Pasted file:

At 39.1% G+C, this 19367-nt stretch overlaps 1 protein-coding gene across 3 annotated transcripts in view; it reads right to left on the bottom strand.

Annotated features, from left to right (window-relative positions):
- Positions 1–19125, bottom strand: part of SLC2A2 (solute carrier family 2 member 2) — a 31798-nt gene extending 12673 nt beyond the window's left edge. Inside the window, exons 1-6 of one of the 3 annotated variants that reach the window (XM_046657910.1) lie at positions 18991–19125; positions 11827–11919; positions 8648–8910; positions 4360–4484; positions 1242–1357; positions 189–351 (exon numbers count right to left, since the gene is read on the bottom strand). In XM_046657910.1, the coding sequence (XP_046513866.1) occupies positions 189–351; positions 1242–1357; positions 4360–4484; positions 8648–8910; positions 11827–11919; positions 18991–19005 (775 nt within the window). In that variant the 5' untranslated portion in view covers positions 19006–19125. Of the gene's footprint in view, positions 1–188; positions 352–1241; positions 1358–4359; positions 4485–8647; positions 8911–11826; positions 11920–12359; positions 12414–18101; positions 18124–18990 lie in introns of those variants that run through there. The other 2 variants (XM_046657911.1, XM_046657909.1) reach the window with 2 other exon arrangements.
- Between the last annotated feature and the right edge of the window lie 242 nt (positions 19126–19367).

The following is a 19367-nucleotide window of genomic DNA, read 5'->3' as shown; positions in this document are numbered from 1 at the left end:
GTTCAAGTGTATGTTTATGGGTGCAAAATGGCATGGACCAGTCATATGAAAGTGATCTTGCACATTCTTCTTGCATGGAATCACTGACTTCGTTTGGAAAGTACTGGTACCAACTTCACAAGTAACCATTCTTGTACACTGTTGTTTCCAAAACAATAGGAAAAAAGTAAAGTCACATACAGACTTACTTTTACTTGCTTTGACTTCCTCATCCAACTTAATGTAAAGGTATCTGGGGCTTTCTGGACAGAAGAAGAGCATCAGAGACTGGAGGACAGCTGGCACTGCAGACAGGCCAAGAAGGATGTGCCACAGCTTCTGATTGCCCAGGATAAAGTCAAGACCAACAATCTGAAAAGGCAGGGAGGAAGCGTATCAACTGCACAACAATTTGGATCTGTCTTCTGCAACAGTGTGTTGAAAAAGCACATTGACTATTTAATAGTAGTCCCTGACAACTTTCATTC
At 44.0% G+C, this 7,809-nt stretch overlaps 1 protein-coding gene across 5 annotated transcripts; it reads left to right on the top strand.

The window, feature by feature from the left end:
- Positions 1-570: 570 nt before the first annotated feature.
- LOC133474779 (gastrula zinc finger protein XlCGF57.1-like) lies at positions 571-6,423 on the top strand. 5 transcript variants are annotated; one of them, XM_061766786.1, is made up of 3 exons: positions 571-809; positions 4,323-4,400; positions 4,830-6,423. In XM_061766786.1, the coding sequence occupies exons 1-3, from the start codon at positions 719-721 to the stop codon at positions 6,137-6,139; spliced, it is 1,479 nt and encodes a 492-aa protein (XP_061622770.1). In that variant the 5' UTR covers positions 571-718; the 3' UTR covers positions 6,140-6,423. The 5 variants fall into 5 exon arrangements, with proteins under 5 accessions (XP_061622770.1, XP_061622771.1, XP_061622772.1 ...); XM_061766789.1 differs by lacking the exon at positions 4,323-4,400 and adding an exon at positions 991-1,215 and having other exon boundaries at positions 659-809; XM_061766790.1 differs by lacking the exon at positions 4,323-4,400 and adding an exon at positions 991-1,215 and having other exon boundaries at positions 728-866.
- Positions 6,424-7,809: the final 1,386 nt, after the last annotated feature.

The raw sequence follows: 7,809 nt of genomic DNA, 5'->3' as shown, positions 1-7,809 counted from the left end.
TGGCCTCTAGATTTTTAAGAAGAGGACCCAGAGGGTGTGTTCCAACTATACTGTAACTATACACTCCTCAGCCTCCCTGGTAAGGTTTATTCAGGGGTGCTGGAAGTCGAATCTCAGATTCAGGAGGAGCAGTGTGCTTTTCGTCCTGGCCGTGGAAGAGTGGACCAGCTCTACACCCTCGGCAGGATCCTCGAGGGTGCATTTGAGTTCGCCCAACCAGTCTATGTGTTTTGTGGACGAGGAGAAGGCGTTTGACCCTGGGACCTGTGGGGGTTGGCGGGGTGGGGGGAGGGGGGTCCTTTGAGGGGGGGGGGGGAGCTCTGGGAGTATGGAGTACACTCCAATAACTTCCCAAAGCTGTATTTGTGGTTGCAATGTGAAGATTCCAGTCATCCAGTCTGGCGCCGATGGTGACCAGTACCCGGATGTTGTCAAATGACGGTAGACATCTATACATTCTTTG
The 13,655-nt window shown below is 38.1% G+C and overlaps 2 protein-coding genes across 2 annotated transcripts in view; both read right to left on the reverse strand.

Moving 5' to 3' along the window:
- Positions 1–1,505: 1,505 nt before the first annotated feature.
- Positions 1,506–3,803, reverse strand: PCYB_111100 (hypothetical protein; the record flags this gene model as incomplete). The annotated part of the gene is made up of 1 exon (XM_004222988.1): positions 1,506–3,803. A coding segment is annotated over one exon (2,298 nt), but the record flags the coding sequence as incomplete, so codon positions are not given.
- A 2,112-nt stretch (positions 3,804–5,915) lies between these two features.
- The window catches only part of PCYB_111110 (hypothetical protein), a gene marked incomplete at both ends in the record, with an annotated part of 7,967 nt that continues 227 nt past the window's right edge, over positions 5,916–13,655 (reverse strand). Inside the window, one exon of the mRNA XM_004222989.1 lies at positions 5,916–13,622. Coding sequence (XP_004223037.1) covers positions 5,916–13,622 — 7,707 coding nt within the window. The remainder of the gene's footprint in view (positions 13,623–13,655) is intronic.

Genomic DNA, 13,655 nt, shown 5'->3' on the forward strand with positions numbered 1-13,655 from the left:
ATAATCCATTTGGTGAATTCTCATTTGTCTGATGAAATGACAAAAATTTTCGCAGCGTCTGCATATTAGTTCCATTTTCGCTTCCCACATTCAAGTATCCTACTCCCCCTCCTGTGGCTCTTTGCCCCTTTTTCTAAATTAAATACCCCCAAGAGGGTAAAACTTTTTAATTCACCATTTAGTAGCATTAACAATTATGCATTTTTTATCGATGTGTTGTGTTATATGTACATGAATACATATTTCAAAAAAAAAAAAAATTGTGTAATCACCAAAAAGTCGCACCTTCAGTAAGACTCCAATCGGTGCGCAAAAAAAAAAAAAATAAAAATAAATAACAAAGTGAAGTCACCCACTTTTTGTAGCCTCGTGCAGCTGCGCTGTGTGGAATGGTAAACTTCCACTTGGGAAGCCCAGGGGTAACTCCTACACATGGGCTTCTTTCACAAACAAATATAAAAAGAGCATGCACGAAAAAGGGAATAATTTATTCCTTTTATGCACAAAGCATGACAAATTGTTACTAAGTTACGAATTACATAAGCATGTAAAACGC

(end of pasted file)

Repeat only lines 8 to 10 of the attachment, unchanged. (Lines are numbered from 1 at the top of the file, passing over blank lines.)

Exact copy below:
The window, feature by feature from the left end:
- Positions 1-570: 570 nt before the first annotated feature.
- LOC133474779 (gastrula zinc finger protein XlCGF57.1-like) lies at positions 571-6,423 on the top strand. 5 transcript variants are annotated; one of them, XM_061766786.1, is made up of 3 exons: positions 571-809; positions 4,323-4,400; positions 4,830-6,423. In XM_061766786.1, the coding sequence occupies exons 1-3, from the start codon at positions 719-721 to the stop codon at positions 6,137-6,139; spliced, it is 1,479 nt and encodes a 492-aa protein (XP_061622770.1). In that variant the 5' UTR covers positions 571-718; the 3' UTR covers positions 6,140-6,423. The 5 variants fall into 5 exon arrangements, with proteins under 5 accessions (XP_061622770.1, XP_061622771.1, XP_061622772.1 ...); XM_061766789.1 differs by lacking the exon at positions 4,323-4,400 and adding an exon at positions 991-1,215 and having other exon boundaries at positions 659-809; XM_061766790.1 differs by lacking the exon at positions 4,323-4,400 and adding an exon at positions 991-1,215 and having other exon boundaries at positions 728-866.